At 150 years old, our County continues to maintain its strong fiscal standing, sound governance, and improved quality of life for its citizens. We have a lot to be proud of. In my third year as your County Executive, I am ever more optimistic that 2018 will be even better. We’re not done yet!
To read the full 2017 State of the County annual report: Annual report 2017 Final
On December 14, 2017, Dennis DiCintio and David Shipley presented at the Maryland Opioid Operational Command Center Opioid Intervention Teams (OIT) “Swap & Share”. At this event, local partners shared promising practices in the fight against the heroin and opioid epidemic with OIT leads from Maryland’s 24 jurisdictions. Mr. DiCintio and Mr. Shipley presented on the collaborative effort Community Outreach Addictions Team (COAT).
COAT provides a link to treatment for those suffering from a substance use disorder in Wicomico County. The team is comprised of peer support specialists who are able to respond 24/7 to overdose calls. Since its inception in June of 2016, the Team has been in contact with 301 addicted county residents, assisting 169 (56%) into treatment.
A formal evaluation of the Community Outreach Addictions Team program was conducted by the Business Economic and Community Outreach Network (BEACON) at Salisbury University. The Health Department contracted with BEACON to determine the effectiveness of the program. In their final report, BEACON stated that “COAT is performing at a 62.68% higher rate than the nation in assisting drug users into rehabilitation at specialty facilities.” In addition, the return on investment was calculated at nearly 7:1. Meaning, for every $1 spent on COAT, a savings of almost $7 can be seen in the community.
In the first half of 2017, Wicomico saw a 42% decrease in total drug and alcohol-related deaths. The State observed a 20% increase. During that same time, Wicomico also had a 50% decrease in total fentanyl-related deaths, while the rest of the State averaged a 70% increase.
The number heroin overdoses observed in PRMC’s Emergency Department has decreased 34% from FY16 to FY17.
Photo from left to right: Birch Barron, Russell Strickland, Clay Stamp, Dennis Dicintio, David Shipley, Dennis Schrader
This morning, to show our appreciation to the County employees, many of us gathered at the Wicomico County Civic Center for a wonderful breakfast and celebrated the holiday season at the Executive Drop-In. We realize that it is because of the strong work force that Wicomico County functions so well. Whether they are pushing snow in the middle of the night, patrolling the roads to keep the citizens safe, preparing financial statements, hiring new employees, walking the block at the Detention Center, cutting grass at the ball fields and parks, solving zoning issues, or answering 911 calls, you can be assured they are doing their jobs with dedication to Wicomico County. This does not go unnoticed and we are very grateful for them.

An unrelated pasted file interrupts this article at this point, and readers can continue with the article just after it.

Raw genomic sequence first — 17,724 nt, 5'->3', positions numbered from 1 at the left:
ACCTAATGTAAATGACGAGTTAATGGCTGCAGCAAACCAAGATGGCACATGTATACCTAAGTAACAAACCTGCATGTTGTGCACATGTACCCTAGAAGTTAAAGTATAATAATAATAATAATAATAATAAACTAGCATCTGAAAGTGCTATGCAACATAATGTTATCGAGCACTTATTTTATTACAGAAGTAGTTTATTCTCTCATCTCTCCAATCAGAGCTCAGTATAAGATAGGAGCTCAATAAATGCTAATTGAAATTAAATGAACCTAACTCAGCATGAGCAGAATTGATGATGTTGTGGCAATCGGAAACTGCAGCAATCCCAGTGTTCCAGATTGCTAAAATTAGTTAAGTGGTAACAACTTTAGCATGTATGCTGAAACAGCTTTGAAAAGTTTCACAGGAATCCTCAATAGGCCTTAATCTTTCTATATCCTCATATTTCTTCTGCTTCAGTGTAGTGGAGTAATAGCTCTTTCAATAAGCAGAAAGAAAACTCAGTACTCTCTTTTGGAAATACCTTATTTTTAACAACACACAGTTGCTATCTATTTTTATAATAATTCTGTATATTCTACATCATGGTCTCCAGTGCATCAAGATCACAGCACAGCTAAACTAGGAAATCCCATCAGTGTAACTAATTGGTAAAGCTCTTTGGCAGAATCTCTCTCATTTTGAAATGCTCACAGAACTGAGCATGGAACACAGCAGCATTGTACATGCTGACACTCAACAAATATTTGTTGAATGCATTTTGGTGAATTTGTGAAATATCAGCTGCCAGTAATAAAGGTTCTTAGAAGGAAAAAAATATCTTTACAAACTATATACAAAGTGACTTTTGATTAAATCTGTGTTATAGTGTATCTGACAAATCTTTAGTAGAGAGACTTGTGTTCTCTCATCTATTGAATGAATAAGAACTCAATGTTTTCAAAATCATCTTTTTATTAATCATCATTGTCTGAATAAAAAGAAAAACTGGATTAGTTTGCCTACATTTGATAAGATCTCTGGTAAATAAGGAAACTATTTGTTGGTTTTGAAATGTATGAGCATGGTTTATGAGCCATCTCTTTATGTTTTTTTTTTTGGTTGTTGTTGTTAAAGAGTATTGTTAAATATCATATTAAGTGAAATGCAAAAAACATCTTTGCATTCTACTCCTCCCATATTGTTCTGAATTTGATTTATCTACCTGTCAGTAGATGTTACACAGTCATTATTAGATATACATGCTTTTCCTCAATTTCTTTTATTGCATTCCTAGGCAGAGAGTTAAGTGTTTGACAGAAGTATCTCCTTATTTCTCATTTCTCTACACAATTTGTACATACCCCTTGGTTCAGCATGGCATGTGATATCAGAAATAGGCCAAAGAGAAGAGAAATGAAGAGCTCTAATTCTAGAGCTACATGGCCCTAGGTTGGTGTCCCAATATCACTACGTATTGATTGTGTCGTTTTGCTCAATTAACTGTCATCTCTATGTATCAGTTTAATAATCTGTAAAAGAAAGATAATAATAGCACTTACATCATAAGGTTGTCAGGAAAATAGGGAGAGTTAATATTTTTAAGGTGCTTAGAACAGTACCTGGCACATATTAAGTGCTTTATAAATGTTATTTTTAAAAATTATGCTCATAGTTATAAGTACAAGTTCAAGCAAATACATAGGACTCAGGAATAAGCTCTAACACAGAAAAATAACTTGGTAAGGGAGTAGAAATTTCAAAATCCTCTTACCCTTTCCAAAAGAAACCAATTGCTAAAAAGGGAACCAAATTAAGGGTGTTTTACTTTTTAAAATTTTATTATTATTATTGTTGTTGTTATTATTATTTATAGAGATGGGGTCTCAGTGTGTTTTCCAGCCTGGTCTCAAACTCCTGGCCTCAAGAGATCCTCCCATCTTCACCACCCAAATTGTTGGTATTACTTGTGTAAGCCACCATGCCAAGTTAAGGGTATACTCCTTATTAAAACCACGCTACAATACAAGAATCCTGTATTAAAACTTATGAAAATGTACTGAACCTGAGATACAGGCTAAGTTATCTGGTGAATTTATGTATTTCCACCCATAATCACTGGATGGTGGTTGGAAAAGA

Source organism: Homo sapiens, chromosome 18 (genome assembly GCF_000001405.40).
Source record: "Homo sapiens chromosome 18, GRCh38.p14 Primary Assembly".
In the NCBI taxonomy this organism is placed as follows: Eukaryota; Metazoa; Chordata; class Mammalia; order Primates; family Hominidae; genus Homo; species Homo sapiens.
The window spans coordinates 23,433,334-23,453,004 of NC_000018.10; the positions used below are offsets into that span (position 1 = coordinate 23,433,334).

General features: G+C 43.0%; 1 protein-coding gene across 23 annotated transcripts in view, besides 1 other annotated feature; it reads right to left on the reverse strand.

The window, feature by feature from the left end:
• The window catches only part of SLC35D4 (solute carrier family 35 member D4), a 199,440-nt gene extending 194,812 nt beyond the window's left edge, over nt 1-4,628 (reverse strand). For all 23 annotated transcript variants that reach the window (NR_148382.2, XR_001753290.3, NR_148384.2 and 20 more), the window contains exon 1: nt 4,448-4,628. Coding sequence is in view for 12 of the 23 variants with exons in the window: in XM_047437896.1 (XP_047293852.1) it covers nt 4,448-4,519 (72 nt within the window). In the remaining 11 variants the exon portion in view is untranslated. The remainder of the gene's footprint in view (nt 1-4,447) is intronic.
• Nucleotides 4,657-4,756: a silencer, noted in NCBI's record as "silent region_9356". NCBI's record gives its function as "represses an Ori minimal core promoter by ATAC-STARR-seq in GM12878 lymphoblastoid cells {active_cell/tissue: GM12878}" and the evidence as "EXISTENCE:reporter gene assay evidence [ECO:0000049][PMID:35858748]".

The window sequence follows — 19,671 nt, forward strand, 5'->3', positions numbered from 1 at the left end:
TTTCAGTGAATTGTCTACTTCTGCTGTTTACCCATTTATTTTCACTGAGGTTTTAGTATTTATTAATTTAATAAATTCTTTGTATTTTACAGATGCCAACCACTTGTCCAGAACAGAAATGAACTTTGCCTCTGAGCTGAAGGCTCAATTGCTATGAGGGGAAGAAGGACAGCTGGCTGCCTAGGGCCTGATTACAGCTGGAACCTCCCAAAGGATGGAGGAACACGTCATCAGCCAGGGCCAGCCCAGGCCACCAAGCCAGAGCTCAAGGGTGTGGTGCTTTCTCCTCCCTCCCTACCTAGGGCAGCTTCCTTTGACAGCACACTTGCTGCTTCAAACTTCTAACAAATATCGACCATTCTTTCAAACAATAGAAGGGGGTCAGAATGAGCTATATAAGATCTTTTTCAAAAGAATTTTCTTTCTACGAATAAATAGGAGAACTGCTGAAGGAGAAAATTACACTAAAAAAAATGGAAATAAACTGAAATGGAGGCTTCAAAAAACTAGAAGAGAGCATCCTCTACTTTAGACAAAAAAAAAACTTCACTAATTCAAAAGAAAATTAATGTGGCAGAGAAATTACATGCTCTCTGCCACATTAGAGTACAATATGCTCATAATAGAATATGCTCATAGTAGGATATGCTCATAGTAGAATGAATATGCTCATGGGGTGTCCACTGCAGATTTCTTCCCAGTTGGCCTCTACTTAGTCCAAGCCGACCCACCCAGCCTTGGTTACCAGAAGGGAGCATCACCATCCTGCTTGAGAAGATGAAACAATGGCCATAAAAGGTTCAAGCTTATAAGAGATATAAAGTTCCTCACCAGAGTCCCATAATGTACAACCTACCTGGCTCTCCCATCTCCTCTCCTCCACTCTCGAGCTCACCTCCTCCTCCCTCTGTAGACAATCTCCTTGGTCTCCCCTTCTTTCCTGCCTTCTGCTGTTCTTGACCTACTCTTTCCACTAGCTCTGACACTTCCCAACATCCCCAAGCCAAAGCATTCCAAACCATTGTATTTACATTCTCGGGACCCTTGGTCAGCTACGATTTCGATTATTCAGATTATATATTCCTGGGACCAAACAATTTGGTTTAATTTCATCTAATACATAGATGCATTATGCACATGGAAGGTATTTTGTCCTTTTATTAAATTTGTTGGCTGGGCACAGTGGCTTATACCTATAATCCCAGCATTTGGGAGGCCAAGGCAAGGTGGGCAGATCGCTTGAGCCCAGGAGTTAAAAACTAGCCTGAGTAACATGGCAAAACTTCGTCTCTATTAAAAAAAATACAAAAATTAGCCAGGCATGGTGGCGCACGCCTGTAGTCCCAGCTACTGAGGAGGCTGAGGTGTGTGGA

Ella Disharoon, Wicomico County’s Interim State’s Attorney, resigned effective November 30, 2017. Over many years, Ms. Disharoon prosecuted numerous difficult cases. She has served as a Prosecutor, Deputy State’s Attorney and then was appointed by the Judicial as Interim State’s Attorney. Ms. Disharoon has served with commitment, brilliance and total dedication to the citizens of Wicomico County and the State of Maryland. Her pride in her profession has always been apparent both in the office and the courtroom. Ms. Disharoon has always represented the State’s Attorney’s office with tremendous dignity.
We will miss Ella but wish her much continued success in the future.
Presented this 29th Day of November, 2017
FOR IMMEDIATE RELEASE CONTACT: Jennifer Johnson
HEALTH DEPARTMENT’S BEHAVIORAL HEALTH PROGRAM
RECEIVES ACCREDITATION STATUS
Salisbury, MD (November 29, 2017) – The Health Department is pleased to announce that our Behavioral Health Program was awarded a 3 year accreditation status through October 31, 2020 from CARF International (The Commission on Accreditation of Rehabilitation Facilities).
According the CARF International report, “Wicomico County Health Department demonstrated substantial conformance to the standards, the organization has caring, dedicated and knowledgeable staff that demonstrates pride in both its program services and in the progress of its patients” The programs that fall under this accreditation status include the Outpatient Mental Health Center, Outpatient Substance Abuse Program and the Psychiatric Rehabilitation Program for children, adolescents and adults. Our Behavioral Health Program serves over 2,000 individuals on an annual basis. This was achieved through a collaborative effort by numerous staff.
For more information on the Behavioral Health program, please visit